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Fine Arts in Holland - Expo Paris 1867

Fine Arts in Holland at the Exhibition Expo Paris 1867

Having fallen from its former reputation, from the great school of the seventeenth century, where Rembrandt, Jan Steen, Paul Potter, Raveinstein, Frans Hais, van der Helst, Hobbema, Pieter de Hooch, Cuyp, Ostade, van de Velde, Ruysdaë and so many others inherited together, Dutch painting today hardly offers anything of interest to the study. The striking originality, sometimes strange, is no longer present; neither is the naive simplicity, the nature taken from life, the sincere and loyal truth, and the old magicians of colour have also taken their secret with them.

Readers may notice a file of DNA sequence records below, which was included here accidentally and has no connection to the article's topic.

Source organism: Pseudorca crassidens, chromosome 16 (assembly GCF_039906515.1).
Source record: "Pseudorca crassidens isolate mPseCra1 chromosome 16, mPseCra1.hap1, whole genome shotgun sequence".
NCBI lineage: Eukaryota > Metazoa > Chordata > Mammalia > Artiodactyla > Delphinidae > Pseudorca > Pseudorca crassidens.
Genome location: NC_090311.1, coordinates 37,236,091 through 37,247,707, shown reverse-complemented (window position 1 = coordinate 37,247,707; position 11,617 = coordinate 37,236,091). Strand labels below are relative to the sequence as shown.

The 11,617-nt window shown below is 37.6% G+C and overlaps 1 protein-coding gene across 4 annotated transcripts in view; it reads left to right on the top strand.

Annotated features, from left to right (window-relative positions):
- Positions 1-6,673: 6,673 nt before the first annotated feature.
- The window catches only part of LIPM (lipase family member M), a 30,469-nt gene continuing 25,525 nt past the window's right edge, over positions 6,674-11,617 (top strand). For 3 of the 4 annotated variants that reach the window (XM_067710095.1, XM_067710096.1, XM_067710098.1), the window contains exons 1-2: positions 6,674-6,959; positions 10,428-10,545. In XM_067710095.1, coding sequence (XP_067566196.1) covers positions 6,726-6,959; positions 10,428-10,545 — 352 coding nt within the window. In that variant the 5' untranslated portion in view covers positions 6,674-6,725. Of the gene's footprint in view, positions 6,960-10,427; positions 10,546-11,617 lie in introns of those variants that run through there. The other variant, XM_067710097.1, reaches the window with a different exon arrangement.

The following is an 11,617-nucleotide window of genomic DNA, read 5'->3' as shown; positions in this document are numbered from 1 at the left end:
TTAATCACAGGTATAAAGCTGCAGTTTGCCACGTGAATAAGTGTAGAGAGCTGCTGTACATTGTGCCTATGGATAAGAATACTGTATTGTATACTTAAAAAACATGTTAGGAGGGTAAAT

What causes such a decline is a question I cannot address here: I would not have the time or space to do so. But it is perhaps not irrelevant to recall that the apogee of Dutch art coincides precisely with the religious and political emancipation of the country, and that at the same time as great painters Holland saw the emergence of great navigators and great citizens, who have carried its prosperity and its glory so high. At that time, art intervened in a direct way in the things and needs of life; it penetrated them in order to reflect them and, for the good bourgeois of Amsterdam, it was undoubtedly the pleasant, but also the useful, the necessary.